The paines of my dispaires ; “Of Corin, 'who'is carèlesse,

That she may crave her fee,
As I have done, in great distresse,

That loved her faithfully.
“But since that I shal die her slave,

Her slave and eke her thrall,
Write you, my frendes, upon my grave

This chaunce that is befall.

85 6. Here lieth unhappy Harpalus

By cruell love now slaine ;
Whom Phylida unjustly thus

Hath murdred with disdaine.'”.

XIII.

Robin and Makyne.

AN ANCIENT SCOTTISH PASTORAL.

The palm of pastoral poesy is here contested by a contemporary writer with the author of the foregoing. The critics will judge of their respective merits; but must make some allowance for the preceding ballad, which is given simply as it stands in the old editions: whereas this which follows has been revised and amended throughout by Allan Ramsay, from whose Ever-Green, vol. i., it is here chiefly printed. The curious reader may however compare it with the more original copy, printed among “ Ancient Scottish Poems, from the MS. of George Bannatyne, 1568, Edinb. 1770, 12ino." Mr. Robert Henryson (to whom we are indebted for this poem) appears to so much advantage among the writers of eclogue, that we are sorry we can give little other account of him besides what is contained in the following eloge, written by W. Dunbar, a Scottish poet, who lived about the middle of the 16th century :

“In Dumferling, he [Death] hath tane Broun,

With gude Mr. Robert Henryson."

Indeed, some little further insight into the history of the Scottish bard is gained from the title prefixed to some of his poems preserved in the British Museum ; viz. “The morall Fabillis of Esop compylit be Maister Robert Henrisoun, scolmaister of Dumfermling, 1571.”— Harleian MSS. 3865, $ 1.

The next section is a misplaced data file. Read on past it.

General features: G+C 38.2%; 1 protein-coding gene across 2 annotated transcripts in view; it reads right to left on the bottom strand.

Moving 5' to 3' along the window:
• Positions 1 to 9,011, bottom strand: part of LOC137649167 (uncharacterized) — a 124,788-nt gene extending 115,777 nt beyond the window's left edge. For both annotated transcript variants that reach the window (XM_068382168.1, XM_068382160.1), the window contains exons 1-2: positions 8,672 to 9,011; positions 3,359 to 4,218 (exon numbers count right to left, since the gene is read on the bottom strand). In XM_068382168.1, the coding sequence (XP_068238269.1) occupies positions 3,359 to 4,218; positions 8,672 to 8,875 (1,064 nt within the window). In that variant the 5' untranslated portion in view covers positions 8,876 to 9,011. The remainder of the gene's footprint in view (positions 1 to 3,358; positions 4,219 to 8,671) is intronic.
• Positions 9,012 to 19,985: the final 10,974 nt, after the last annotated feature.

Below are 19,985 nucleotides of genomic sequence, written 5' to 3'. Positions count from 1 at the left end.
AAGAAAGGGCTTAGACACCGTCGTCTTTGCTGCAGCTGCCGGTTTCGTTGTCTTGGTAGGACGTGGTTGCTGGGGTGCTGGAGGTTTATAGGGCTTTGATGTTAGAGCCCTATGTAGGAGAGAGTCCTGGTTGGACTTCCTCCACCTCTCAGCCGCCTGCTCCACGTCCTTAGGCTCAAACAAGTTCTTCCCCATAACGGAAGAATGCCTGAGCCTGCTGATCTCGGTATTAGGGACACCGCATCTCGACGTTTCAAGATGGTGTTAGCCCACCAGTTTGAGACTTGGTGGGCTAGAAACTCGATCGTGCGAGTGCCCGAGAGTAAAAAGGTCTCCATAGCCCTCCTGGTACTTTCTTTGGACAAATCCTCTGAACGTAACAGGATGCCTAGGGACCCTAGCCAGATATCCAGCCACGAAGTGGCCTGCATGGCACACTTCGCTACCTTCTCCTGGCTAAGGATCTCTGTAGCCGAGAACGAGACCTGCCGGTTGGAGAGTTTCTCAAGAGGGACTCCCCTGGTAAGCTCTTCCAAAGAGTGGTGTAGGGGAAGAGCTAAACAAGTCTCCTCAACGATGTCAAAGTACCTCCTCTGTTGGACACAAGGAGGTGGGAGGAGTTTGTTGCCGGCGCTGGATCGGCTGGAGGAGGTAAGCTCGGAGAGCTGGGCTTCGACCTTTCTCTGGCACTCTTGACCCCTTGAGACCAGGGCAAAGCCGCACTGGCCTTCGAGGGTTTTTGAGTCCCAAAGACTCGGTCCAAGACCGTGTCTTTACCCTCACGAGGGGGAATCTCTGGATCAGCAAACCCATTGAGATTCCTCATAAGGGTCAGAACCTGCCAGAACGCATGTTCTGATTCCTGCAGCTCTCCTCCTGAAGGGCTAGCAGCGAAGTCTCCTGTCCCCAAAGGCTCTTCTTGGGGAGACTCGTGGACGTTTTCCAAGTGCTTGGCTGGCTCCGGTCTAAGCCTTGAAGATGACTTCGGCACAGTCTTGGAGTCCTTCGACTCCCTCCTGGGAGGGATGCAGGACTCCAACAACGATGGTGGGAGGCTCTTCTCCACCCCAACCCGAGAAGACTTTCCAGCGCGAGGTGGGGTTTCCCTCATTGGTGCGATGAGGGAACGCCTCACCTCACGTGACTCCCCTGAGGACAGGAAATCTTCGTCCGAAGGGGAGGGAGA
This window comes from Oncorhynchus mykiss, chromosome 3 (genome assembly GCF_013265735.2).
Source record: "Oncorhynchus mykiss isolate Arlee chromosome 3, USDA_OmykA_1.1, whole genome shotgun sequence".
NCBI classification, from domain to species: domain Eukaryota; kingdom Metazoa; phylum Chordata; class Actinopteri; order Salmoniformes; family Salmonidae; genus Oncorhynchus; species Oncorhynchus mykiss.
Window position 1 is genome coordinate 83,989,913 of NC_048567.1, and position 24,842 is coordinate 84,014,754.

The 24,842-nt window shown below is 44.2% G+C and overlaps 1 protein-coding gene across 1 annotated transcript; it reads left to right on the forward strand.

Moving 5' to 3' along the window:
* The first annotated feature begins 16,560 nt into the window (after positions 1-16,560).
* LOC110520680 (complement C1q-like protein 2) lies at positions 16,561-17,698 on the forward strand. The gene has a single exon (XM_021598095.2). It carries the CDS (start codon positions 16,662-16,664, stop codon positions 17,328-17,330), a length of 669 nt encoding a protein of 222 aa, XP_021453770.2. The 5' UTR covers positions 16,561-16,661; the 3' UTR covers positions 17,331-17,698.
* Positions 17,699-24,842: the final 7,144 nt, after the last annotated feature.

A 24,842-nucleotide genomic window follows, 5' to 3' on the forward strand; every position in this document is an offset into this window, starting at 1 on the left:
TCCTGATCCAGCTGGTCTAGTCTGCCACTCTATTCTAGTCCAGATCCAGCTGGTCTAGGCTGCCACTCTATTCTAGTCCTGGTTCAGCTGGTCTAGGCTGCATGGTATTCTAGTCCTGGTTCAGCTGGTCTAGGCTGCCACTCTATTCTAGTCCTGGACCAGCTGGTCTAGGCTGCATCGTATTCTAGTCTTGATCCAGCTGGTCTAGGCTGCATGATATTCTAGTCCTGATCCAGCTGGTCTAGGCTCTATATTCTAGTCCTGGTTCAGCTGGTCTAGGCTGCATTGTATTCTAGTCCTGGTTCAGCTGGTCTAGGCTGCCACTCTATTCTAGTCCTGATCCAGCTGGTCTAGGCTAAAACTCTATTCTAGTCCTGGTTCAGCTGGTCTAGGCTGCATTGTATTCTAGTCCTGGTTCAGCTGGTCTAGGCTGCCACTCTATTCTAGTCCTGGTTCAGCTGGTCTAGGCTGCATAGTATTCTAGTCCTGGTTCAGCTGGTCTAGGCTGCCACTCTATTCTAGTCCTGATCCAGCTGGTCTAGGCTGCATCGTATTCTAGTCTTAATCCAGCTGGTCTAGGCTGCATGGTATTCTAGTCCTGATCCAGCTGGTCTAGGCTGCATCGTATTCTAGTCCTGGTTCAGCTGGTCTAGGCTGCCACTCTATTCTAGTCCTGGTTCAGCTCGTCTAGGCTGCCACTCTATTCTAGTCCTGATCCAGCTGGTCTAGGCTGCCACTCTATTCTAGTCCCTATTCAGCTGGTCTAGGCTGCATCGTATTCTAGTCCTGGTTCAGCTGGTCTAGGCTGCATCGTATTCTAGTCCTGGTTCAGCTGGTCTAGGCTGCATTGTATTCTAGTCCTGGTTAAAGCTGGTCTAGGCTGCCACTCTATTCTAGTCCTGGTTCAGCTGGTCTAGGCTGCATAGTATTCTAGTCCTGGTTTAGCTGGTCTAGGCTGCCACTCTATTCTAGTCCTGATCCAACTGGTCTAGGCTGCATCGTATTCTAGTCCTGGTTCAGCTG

In Ramsay's Ever-Green, vol. i., whence the above distich is extracted, are preserved two other little Doric pieces by Henryson; the one entitled The Lyon and the Mouse ; the other, The garment of gude Ladyis. Some other of his poems may be seen in the "Ancient Scottish Poems, printed from Bannatyne's MS.” above referred to.

ROBIN sat on the gude grene hill,

Keipand a flock of fie :
Quhen mirry Makyne said him till,

“O Robin rew on me;

I haif thee luivt baith loud and still,

Thir towinonds twa or thre;
My dule in dern bot giff thou dill,

Doubtless but dreid Ill die.”
Robin replied, “Now by the rude,

Naithing of luve I knaw,
But keip my sheip undir yon wod;

Lo quhair they raik on raw.
Quhat can have mart thee in thy mude,

Thou Makyne to me schaw;
Or quhat is luve, or to be lude ?

Fain wald I leir that law.”
“ The law of luve gin thou wald leir,

Tak thair an A, B, C;
Be heynd, courtas, and fair of feir,

Wyse, hardy, kind and frie.
Sae that nae danger do the deir,

Quhat dule in dern thou drie ;
Press ay to pleis and blyth appeir,

Be patient and privie."
Robin, he answert her againe :

“I wat not quhat is luve,
But I baif marvel in certaine,

Quhat makes thee thus wanrufe.
The wedder is fair, and I am fain,

My sheep gais hail abuve,
And sould we pley us on the plain,

They wald us baith repruve.”
“Robin, tak tent unto my tale,

And wirk all as I reid,
And thou sall haif my heart all hale,

Eik and my maiden-heid.
Sen God, he sendis bute for bale,

And for murning remeid,
I'dern with thee bot gif I dale,

Doubtless I am but deid.”
Ver. 19, Bannatyne's MS. reads as above, heynd, not keynd, as in the
Edinb. edit. 1770.

V. 21. So that no danger. Bannatyne's MS.